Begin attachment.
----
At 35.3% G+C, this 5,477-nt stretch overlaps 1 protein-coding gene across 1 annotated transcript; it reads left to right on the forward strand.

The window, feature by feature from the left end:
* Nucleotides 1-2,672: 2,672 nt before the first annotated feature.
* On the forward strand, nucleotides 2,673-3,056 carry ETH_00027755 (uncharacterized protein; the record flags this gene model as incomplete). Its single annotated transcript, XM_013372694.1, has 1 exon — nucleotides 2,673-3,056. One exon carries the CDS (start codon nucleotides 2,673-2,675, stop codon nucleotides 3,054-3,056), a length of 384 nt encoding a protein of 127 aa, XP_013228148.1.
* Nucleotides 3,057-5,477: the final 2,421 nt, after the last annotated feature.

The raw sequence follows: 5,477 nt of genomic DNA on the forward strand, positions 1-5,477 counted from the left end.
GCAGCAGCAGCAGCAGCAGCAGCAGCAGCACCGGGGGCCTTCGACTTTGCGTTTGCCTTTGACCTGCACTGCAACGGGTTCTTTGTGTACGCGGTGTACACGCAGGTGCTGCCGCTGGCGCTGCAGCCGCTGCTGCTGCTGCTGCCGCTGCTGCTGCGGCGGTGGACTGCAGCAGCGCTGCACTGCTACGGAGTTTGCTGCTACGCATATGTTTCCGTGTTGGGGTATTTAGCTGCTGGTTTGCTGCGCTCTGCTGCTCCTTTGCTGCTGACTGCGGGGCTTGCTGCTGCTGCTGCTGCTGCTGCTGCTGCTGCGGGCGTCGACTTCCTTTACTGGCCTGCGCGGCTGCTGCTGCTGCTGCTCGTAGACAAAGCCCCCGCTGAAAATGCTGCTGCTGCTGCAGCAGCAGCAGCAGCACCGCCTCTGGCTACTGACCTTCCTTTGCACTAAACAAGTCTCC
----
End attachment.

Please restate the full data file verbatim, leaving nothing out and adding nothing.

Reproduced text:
At 35.3% G+C, this 5,477-nt stretch overlaps 1 protein-coding gene across 1 annotated transcript; it reads left to right on the forward strand.

The window, feature by feature from the left end:
* Nucleotides 1-2,672: 2,672 nt before the first annotated feature.
* On the forward strand, nucleotides 2,673-3,056 carry ETH_00027755 (uncharacterized protein; the record flags this gene model as incomplete). Its single annotated transcript, XM_013372694.1, has 1 exon — nucleotides 2,673-3,056. One exon carries the CDS (start codon nucleotides 2,673-2,675, stop codon nucleotides 3,054-3,056), a length of 384 nt encoding a protein of 127 aa, XP_013228148.1.
* Nucleotides 3,057-5,477: the final 2,421 nt, after the last annotated feature.

The raw sequence follows: 5,477 nt of genomic DNA on the forward strand, positions 1-5,477 counted from the left end.
GCAGCAGCAGCAGCAGCAGCAGCAGCAGCACCGGGGGCCTTCGACTTTGCGTTTGCCTTTGACCTGCACTGCAACGGGTTCTTTGTGTACGCGGTGTACACGCAGGTGCTGCCGCTGGCGCTGCAGCCGCTGCTGCTGCTGCTGCCGCTGCTGCTGCGGCGGTGGACTGCAGCAGCGCTGCACTGCTACGGAGTTTGCTGCTACGCATATGTTTCCGTGTTGGGGTATTTAGCTGCTGGTTTGCTGCGCTCTGCTGCTCCTTTGCTGCTGACTGCGGGGCTTGCTGCTGCTGCTGCTGCTGCTGCTGCTGCTGCGGGCGTCGACTTCCTTTACTGGCCTGCGCGGCTGCTGCTGCTGCTGCTCGTAGACAAAGCCCCCGCTGAAAATGCTGCTGCTGCTGCAGCAGCAGCAGCAGCACCGCCTCTGGCTACTGACCTTCCTTTGCACTAAACAAGTCTCC